- Undercounter – Contain more activated carbon than either the pour-through, faucet-mounted, or countertop models. Generally installed in-line under the sink.
- Whole-House – A high-volume unit installed at the point of entry in the house. Whole-house units should be considered if you are treating for contaminants which can be absorbed during bathing or showering, or from inhalation.”
Iron and Sulfur Water Filters
Iron, manganese and sulfur are oxidized and removed from your water, protecting your plumbing and eliminating ugly staining and unpleasant tastes and odors.
How the System Works
The system consists of three major components: a backwashable filter containing oxygen charged manganese greensand, a chemical feeder which delivers an accurately measured volume of potassium permanganate solution for each regeneration and either a calendar clock or meter initiated control valve which governs the operation of the system.
As water passes through the filter bed, it comes in contact with the oxygen charged media. This causes iron, manganese and sulfur to oxidize. The undesirable compounds are then trapped in the filter bed. Eventually the oxygen in the filter becomes depleted and regeneration is necessary.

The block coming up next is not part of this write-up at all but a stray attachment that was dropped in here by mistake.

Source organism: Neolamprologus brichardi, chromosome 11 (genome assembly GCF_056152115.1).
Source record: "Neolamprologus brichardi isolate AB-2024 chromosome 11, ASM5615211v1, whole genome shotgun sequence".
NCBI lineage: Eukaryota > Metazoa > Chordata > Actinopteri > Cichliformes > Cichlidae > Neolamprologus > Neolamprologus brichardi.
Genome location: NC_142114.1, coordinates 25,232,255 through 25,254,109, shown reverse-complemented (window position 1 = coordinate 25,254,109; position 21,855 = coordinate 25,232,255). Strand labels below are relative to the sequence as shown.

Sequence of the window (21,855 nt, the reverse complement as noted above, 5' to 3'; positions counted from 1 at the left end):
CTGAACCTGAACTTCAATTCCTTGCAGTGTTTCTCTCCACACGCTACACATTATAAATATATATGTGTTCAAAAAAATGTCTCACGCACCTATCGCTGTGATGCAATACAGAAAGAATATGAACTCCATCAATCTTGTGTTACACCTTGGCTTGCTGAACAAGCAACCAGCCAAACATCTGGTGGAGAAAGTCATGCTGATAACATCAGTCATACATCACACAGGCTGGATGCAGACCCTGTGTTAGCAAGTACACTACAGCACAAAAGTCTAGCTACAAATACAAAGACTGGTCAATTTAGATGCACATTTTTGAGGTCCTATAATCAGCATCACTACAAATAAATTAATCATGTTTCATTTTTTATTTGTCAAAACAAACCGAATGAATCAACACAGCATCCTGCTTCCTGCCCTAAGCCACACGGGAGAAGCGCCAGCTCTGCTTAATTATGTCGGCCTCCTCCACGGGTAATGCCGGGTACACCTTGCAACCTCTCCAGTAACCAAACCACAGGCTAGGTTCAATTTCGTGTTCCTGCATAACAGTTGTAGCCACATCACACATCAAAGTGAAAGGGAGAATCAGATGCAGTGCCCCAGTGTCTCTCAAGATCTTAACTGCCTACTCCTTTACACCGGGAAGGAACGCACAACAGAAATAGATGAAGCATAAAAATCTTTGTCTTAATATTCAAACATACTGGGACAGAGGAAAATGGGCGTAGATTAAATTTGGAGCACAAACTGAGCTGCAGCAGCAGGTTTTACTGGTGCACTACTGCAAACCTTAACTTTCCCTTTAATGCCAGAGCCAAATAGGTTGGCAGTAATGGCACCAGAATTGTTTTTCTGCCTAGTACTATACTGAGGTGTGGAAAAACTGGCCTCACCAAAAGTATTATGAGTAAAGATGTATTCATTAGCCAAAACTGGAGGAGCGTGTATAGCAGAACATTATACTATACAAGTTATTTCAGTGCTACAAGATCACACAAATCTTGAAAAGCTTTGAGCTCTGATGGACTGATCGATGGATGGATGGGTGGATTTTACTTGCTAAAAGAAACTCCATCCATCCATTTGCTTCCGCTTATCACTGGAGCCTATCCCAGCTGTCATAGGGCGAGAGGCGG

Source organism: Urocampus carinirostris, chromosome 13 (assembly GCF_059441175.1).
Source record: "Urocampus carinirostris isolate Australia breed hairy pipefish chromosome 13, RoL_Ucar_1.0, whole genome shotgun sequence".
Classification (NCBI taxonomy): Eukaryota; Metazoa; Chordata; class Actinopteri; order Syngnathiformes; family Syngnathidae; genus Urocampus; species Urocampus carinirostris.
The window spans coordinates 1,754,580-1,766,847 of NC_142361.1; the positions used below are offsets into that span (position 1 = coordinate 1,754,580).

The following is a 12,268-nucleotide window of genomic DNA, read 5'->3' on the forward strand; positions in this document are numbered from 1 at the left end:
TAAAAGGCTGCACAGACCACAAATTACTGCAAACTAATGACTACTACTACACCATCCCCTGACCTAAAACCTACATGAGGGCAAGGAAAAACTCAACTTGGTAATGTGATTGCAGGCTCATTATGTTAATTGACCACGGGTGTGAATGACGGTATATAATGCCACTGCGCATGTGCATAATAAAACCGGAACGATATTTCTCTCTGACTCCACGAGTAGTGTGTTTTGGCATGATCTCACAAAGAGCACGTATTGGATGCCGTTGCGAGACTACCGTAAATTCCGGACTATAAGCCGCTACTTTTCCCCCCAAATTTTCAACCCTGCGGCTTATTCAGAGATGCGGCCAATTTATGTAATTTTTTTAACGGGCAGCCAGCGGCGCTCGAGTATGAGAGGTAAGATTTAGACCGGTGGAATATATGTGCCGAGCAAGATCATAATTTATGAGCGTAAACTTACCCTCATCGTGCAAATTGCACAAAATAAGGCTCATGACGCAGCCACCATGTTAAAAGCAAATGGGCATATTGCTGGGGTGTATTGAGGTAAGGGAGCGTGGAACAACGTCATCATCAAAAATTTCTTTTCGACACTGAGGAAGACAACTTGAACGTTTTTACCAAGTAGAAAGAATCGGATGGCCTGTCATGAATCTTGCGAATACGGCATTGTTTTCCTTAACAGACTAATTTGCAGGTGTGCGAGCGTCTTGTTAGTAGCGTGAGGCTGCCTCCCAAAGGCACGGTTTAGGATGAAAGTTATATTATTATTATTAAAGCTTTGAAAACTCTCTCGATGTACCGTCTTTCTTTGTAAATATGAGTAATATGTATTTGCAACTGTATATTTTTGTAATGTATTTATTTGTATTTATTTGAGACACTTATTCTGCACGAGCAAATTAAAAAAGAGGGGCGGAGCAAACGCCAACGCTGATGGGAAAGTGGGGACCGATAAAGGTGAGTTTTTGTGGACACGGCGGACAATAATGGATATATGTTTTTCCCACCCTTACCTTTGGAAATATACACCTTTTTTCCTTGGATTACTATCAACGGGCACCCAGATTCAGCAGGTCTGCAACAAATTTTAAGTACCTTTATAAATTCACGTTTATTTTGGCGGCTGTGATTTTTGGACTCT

Regeneration takes place during the night while you sleep. First, backwashing cleans the filter bed, then concentrated potassium permanganate solution is passed through it, recharging the bed with oxygen. Two rapid rinses remove any remaining potassium and a volume of water is returned to the feeder to dissolve enough potassium permanganate for the next regeneration. All functions are performed automatically.
Neutralizing filters use a special media which raises the pH of acidic water and neutralizes its corrosive characteristics. In addition to protecting pipes, plumbing fixtures and appliances, this filter also facilitates the removal of iron and manganese by raising the pH. This enables an iron filter to be used. Periodic backwashing cleans the bed.
Turbidity (Multi-Media) Filters
Our turbidity filters use multiple medias to trap suspended particulate matter, such as clay and silt, which gives water a cloudy appearance. The result is clean, clear water. The multi-media filter bed facilitates more thorough backwashing and prevents channeling. Periodic backwashing with our calendar clock control valves cleans the bed.
Valve Chemical Free Iron Filters
Once installed, the chemical free iron filter requires little or no attention. It automatically removes soluble iron, sometimes called ferrous iron or “clear water”, precipitated iron, sometimes called ferric iron or “red water” and bacterial iron. It is safe and very economical because it requires none of the expensive or messy chemicals conventional iron filters use.
Neutralizes acidic water
The chemical free iron removal filter’s patented process raises the pH of the water, improving the efficiency of iron removal. This has the added benefit of neutralizing acidic water.
Residential Water Filters